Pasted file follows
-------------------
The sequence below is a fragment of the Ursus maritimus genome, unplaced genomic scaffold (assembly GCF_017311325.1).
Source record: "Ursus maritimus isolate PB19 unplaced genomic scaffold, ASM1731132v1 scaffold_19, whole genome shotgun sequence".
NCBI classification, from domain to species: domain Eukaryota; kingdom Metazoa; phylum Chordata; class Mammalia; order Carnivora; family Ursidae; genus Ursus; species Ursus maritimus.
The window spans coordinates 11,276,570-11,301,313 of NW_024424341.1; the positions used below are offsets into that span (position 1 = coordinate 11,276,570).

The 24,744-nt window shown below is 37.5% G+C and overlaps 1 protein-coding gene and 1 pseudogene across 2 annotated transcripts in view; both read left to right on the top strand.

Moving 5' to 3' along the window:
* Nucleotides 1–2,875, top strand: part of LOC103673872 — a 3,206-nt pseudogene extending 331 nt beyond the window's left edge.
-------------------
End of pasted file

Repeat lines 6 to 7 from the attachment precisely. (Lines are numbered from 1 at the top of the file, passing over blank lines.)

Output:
Moving 5' to 3' along the window:
* Nucleotides 1–2,875, top strand: part of LOC103673872 — a 3,206-nt pseudogene extending 331 nt beyond the window's left edge.